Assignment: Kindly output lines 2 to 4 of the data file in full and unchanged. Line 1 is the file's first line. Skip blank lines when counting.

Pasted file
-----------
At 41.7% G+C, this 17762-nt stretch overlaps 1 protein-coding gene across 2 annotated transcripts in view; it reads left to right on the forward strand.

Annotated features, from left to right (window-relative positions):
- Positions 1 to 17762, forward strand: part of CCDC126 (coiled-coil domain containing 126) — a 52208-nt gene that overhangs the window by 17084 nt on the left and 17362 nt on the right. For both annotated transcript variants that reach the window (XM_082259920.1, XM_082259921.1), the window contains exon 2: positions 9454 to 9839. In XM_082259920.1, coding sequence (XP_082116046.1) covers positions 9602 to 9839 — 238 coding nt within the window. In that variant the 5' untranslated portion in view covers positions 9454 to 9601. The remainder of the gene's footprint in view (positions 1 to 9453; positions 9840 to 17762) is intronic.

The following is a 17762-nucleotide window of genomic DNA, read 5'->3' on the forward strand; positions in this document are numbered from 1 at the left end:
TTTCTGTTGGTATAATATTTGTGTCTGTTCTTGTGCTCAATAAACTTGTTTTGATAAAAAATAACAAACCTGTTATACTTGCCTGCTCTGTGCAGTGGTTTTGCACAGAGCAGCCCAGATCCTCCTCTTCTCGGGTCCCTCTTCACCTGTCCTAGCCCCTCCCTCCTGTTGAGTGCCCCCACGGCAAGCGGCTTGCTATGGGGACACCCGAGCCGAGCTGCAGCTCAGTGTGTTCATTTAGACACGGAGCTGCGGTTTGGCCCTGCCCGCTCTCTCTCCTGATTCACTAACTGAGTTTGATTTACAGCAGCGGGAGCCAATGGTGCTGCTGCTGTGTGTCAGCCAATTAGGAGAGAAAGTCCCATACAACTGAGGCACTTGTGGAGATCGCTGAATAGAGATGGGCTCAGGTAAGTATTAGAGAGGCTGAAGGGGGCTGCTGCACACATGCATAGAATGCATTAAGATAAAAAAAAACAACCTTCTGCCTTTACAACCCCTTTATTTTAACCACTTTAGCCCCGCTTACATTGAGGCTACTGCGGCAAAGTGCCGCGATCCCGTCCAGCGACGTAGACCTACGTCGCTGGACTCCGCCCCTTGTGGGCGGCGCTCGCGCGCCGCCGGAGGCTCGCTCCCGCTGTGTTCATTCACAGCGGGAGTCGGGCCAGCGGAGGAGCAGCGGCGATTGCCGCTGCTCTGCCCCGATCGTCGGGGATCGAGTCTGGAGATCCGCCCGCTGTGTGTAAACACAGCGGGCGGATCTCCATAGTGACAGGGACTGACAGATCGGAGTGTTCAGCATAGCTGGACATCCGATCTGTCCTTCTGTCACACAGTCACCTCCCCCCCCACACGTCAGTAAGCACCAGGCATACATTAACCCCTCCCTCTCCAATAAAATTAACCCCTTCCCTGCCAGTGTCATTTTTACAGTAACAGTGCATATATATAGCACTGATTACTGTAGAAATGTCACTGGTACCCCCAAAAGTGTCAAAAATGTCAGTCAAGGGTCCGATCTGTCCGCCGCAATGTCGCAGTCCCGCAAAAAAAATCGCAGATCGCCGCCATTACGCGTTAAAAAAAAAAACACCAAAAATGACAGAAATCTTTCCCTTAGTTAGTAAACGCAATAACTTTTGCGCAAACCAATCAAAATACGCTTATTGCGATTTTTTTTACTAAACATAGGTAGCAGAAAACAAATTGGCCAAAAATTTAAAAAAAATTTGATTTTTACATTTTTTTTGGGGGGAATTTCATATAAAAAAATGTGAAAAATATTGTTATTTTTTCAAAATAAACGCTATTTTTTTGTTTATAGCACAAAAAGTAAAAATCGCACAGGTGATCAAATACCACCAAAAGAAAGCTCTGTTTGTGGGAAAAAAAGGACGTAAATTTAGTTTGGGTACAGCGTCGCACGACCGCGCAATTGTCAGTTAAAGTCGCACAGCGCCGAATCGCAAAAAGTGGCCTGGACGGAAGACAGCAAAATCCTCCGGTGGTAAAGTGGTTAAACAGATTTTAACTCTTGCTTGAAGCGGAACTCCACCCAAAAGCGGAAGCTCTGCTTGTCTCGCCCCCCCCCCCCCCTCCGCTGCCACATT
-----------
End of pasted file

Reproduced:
Annotated features, from left to right (window-relative positions):
- Positions 1 to 17762, forward strand: part of CCDC126 (coiled-coil domain containing 126) — a 52208-nt gene that overhangs the window by 17084 nt on the left and 17362 nt on the right. For both annotated transcript variants that reach the window (XM_082259920.1, XM_082259921.1), the window contains exon 2: positions 9454 to 9839. In XM_082259920.1, coding sequence (XP_082116046.1) covers positions 9602 to 9839 — 238 coding nt within the window. In that variant the 5' untranslated portion in view covers positions 9454 to 9601. The remainder of the gene's footprint in view (positions 1 to 9453; positions 9840 to 17762) is intronic.

The following is a 17762-nucleotide window of genomic DNA, read 5'->3' on the forward strand; positions in this document are numbered from 1 at the left end: